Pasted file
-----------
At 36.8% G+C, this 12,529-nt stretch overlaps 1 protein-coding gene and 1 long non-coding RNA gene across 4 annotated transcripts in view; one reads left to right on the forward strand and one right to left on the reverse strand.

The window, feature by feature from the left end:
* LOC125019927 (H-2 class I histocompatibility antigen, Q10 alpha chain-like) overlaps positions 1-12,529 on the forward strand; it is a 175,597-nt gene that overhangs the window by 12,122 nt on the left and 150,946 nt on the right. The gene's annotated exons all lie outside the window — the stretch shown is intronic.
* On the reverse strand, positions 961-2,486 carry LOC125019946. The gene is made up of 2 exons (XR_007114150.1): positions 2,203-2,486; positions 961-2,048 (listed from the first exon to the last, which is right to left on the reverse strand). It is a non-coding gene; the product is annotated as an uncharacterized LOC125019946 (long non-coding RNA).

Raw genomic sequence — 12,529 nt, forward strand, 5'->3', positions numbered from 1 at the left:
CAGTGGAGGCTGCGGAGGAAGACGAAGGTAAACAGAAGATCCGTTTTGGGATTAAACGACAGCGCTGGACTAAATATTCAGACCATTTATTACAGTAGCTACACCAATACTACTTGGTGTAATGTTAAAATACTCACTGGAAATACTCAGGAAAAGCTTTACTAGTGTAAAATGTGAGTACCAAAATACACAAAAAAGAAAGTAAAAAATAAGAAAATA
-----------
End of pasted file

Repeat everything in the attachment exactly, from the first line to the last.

At 36.8% G+C, this 12,529-nt stretch overlaps 1 protein-coding gene and 1 long non-coding RNA gene across 4 annotated transcripts in view; one reads left to right on the forward strand and one right to left on the reverse strand.

The window, feature by feature from the left end:
* LOC125019927 (H-2 class I histocompatibility antigen, Q10 alpha chain-like) overlaps positions 1-12,529 on the forward strand; it is a 175,597-nt gene that overhangs the window by 12,122 nt on the left and 150,946 nt on the right. The gene's annotated exons all lie outside the window — the stretch shown is intronic.
* On the reverse strand, positions 961-2,486 carry LOC125019946. The gene is made up of 2 exons (XR_007114150.1): positions 2,203-2,486; positions 961-2,048 (listed from the first exon to the last, which is right to left on the reverse strand). It is a non-coding gene; the product is annotated as an uncharacterized LOC125019946 (long non-coding RNA).

Raw genomic sequence — 12,529 nt, forward strand, 5'->3', positions numbered from 1 at the left:
CAGTGGAGGCTGCGGAGGAAGACGAAGGTAAACAGAAGATCCGTTTTGGGATTAAACGACAGCGCTGGACTAAATATTCAGACCATTTATTACAGTAGCTACACCAATACTACTTGGTGTAATGTTAAAATACTCACTGGAAATACTCAGGAAAAGCTTTACTAGTGTAAAATGTGAGTACCAAAATACACAAAAAAGAAAGTAAAAAATAAGAAAATA